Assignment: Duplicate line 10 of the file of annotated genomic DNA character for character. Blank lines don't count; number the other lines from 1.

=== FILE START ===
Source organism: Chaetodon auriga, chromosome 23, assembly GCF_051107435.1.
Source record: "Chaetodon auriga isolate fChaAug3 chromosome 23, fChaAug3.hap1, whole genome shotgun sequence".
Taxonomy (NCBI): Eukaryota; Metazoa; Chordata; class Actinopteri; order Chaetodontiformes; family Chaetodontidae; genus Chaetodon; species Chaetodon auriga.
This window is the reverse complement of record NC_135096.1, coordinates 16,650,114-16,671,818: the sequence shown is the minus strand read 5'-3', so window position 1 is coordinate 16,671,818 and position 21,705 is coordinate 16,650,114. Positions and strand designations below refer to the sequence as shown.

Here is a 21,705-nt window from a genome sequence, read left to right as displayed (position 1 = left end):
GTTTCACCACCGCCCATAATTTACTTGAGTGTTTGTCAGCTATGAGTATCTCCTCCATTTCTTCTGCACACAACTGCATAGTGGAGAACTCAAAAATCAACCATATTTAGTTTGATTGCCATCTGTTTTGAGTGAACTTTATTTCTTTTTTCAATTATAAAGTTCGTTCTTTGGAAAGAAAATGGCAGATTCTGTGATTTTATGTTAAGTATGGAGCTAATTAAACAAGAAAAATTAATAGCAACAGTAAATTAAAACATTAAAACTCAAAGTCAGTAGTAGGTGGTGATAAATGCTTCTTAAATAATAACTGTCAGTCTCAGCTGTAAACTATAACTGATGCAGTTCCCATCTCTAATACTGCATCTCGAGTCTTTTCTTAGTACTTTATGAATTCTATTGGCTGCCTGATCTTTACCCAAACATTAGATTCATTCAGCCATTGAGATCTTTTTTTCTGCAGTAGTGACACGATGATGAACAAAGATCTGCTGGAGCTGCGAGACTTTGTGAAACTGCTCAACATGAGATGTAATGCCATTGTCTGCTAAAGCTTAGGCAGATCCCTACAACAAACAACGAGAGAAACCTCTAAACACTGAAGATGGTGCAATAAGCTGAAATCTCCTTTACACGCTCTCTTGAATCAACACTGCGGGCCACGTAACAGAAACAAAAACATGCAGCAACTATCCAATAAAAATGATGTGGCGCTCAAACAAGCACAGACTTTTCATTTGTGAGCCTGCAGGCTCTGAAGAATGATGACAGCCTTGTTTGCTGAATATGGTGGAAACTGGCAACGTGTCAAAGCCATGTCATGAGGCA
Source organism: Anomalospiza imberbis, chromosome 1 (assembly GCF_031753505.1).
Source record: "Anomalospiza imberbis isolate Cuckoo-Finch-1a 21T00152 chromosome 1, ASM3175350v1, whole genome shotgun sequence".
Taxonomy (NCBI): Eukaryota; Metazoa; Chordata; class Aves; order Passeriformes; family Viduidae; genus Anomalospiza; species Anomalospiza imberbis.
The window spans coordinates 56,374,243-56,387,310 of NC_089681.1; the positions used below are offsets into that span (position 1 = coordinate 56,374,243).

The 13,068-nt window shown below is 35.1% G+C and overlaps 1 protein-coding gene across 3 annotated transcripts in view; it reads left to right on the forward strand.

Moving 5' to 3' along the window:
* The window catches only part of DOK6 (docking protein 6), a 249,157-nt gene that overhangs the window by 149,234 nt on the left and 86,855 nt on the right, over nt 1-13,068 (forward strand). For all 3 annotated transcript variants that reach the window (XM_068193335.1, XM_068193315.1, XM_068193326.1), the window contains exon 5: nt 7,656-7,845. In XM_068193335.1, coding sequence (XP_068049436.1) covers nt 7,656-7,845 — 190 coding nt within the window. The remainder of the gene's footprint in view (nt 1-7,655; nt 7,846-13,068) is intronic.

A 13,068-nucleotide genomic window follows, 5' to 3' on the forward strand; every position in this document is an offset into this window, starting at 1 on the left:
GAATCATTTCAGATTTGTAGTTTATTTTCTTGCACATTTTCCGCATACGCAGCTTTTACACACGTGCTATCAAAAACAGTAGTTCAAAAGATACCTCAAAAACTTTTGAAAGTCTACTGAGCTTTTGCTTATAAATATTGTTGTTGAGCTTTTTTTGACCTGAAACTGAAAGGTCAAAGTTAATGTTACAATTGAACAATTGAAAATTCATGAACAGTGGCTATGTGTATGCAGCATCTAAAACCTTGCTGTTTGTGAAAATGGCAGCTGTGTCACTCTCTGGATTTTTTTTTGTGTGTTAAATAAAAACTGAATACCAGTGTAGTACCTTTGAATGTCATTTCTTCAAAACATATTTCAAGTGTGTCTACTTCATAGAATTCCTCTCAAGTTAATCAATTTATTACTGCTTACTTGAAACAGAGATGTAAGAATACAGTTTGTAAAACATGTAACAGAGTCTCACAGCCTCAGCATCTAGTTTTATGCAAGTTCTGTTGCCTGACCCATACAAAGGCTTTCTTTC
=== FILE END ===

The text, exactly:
The window spans coordinates 56,374,243-56,387,310 of NC_089681.1; the positions used below are offsets into that span (position 1 = coordinate 56,374,243).